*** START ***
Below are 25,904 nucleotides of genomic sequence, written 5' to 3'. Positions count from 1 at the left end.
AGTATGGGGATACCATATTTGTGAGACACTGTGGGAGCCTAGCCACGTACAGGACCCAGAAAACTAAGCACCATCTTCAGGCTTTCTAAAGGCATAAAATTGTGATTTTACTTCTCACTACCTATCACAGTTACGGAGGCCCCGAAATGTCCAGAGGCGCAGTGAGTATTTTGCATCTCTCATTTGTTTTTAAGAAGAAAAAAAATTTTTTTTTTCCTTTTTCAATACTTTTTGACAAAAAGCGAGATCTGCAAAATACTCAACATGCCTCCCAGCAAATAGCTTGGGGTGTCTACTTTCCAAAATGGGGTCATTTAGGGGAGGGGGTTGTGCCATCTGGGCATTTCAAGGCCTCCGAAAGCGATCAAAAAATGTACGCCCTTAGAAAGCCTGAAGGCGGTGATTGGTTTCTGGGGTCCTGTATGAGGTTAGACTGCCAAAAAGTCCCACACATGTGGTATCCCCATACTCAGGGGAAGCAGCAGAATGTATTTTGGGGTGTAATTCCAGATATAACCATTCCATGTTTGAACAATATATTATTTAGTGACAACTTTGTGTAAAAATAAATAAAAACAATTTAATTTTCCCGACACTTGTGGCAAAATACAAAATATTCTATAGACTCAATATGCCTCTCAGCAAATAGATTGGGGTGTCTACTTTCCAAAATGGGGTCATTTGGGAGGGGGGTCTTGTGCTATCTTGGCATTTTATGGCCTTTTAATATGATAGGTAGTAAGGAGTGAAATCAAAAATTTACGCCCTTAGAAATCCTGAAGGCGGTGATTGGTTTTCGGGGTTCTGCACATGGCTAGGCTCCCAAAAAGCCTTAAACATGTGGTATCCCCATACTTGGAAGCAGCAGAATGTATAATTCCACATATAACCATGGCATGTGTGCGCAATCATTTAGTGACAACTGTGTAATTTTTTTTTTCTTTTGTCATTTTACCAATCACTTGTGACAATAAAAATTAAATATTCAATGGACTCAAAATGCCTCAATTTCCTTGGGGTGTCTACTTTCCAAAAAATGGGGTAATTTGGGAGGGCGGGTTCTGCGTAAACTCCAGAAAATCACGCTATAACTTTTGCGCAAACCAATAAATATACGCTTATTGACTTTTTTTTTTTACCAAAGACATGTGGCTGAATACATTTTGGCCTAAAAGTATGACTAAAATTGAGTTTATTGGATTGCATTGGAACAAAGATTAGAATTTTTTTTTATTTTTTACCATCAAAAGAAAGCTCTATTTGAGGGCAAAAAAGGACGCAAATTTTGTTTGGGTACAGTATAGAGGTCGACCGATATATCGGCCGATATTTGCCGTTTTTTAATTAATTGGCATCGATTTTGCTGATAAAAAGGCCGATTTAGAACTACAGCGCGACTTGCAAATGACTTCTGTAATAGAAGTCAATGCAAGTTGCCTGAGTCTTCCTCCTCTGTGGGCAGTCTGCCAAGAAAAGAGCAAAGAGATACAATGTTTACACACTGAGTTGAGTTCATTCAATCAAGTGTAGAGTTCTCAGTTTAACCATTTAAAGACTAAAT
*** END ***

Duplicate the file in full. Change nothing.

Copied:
Below are 25,904 nucleotides of genomic sequence, written 5' to 3'. Positions count from 1 at the left end.
AGTATGGGGATACCATATTTGTGAGACACTGTGGGAGCCTAGCCACGTACAGGACCCAGAAAACTAAGCACCATCTTCAGGCTTTCTAAAGGCATAAAATTGTGATTTTACTTCTCACTACCTATCACAGTTACGGAGGCCCCGAAATGTCCAGAGGCGCAGTGAGTATTTTGCATCTCTCATTTGTTTTTAAGAAGAAAAAAAATTTTTTTTTTCCTTTTTCAATACTTTTTGACAAAAAGCGAGATCTGCAAAATACTCAACATGCCTCCCAGCAAATAGCTTGGGGTGTCTACTTTCCAAAATGGGGTCATTTAGGGGAGGGGGTTGTGCCATCTGGGCATTTCAAGGCCTCCGAAAGCGATCAAAAAATGTACGCCCTTAGAAAGCCTGAAGGCGGTGATTGGTTTCTGGGGTCCTGTATGAGGTTAGACTGCCAAAAAGTCCCACACATGTGGTATCCCCATACTCAGGGGAAGCAGCAGAATGTATTTTGGGGTGTAATTCCAGATATAACCATTCCATGTTTGAACAATATATTATTTAGTGACAACTTTGTGTAAAAATAAATAAAAACAATTTAATTTTCCCGACACTTGTGGCAAAATACAAAATATTCTATAGACTCAATATGCCTCTCAGCAAATAGATTGGGGTGTCTACTTTCCAAAATGGGGTCATTTGGGAGGGGGGTCTTGTGCTATCTTGGCATTTTATGGCCTTTTAATATGATAGGTAGTAAGGAGTGAAATCAAAAATTTACGCCCTTAGAAATCCTGAAGGCGGTGATTGGTTTTCGGGGTTCTGCACATGGCTAGGCTCCCAAAAAGCCTTAAACATGTGGTATCCCCATACTTGGAAGCAGCAGAATGTATAATTCCACATATAACCATGGCATGTGTGCGCAATCATTTAGTGACAACTGTGTAATTTTTTTTTTCTTTTGTCATTTTACCAATCACTTGTGACAATAAAAATTAAATATTCAATGGACTCAAAATGCCTCAATTTCCTTGGGGTGTCTACTTTCCAAAAAATGGGGTAATTTGGGAGGGCGGGTTCTGCGTAAACTCCAGAAAATCACGCTATAACTTTTGCGCAAACCAATAAATATACGCTTATTGACTTTTTTTTTTTACCAAAGACATGTGGCTGAATACATTTTGGCCTAAAAGTATGACTAAAATTGAGTTTATTGGATTGCATTGGAACAAAGATTAGAATTTTTTTTTATTTTTTACCATCAAAAGAAAGCTCTATTTGAGGGCAAAAAAGGACGCAAATTTTGTTTGGGTACAGTATAGAGGTCGACCGATATATCGGCCGATATTTGCCGTTTTTTAATTAATTGGCATCGATTTTGCTGATAAAAAGGCCGATTTAGAACTACAGCGCGACTTGCAAATGACTTCTGTAATAGAAGTCAATGCAAGTTGCCTGAGTCTTCCTCCTCTGTGGGCAGTCTGCCAAGAAAAGAGCAAAGAGATACAATGTTTACACACTGAGTTGAGTTCATTCAATCAAGTGTAGAGTTCTCAGTTTAACCATTTAAAGACTAAAT